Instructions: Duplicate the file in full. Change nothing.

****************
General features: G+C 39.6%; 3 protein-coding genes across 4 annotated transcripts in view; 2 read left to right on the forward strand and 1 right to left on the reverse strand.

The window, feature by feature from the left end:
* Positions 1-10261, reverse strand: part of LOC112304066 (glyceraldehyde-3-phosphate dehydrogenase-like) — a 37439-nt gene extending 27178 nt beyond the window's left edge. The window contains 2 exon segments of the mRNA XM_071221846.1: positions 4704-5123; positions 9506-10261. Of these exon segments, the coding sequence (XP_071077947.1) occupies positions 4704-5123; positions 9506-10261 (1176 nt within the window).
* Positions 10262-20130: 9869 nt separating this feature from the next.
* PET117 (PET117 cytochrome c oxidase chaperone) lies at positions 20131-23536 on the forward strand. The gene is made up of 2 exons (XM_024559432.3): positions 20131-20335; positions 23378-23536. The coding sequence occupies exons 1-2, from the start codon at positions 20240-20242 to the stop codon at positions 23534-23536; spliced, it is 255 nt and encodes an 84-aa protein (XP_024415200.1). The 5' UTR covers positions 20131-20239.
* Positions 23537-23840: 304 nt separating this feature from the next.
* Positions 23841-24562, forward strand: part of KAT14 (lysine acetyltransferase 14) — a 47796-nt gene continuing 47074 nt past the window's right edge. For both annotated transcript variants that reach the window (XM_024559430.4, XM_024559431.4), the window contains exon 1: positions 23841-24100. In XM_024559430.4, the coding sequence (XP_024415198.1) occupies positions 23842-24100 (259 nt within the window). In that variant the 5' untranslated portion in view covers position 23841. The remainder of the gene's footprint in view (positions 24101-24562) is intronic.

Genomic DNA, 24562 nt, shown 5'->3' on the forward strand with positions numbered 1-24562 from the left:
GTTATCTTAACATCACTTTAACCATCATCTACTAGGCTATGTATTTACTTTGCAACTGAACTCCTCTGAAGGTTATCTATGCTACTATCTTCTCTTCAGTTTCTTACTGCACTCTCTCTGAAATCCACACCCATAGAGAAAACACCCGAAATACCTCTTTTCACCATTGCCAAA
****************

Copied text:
General features: G+C 39.6%; 3 protein-coding genes across 4 annotated transcripts in view; 2 read left to right on the forward strand and 1 right to left on the reverse strand.

The window, feature by feature from the left end:
* Positions 1-10261, reverse strand: part of LOC112304066 (glyceraldehyde-3-phosphate dehydrogenase-like) — a 37439-nt gene extending 27178 nt beyond the window's left edge. The window contains 2 exon segments of the mRNA XM_071221846.1: positions 4704-5123; positions 9506-10261. Of these exon segments, the coding sequence (XP_071077947.1) occupies positions 4704-5123; positions 9506-10261 (1176 nt within the window).
* Positions 10262-20130: 9869 nt separating this feature from the next.
* PET117 (PET117 cytochrome c oxidase chaperone) lies at positions 20131-23536 on the forward strand. The gene is made up of 2 exons (XM_024559432.3): positions 20131-20335; positions 23378-23536. The coding sequence occupies exons 1-2, from the start codon at positions 20240-20242 to the stop codon at positions 23534-23536; spliced, it is 255 nt and encodes an 84-aa protein (XP_024415200.1). The 5' UTR covers positions 20131-20239.
* Positions 23537-23840: 304 nt separating this feature from the next.
* Positions 23841-24562, forward strand: part of KAT14 (lysine acetyltransferase 14) — a 47796-nt gene continuing 47074 nt past the window's right edge. For both annotated transcript variants that reach the window (XM_024559430.4, XM_024559431.4), the window contains exon 1: positions 23841-24100. In XM_024559430.4, the coding sequence (XP_024415198.1) occupies positions 23842-24100 (259 nt within the window). In that variant the 5' untranslated portion in view covers position 23841. The remainder of the gene's footprint in view (positions 24101-24562) is intronic.

Genomic DNA, 24562 nt, shown 5'->3' on the forward strand with positions numbered 1-24562 from the left:
GTTATCTTAACATCACTTTAACCATCATCTACTAGGCTATGTATTTACTTTGCAACTGAACTCCTCTGAAGGTTATCTATGCTACTATCTTCTCTTCAGTTTCTTACTGCACTCTCTCTGAAATCCACACCCATAGAGAAAACACCCGAAATACCTCTTTTCACCATTGCCAAA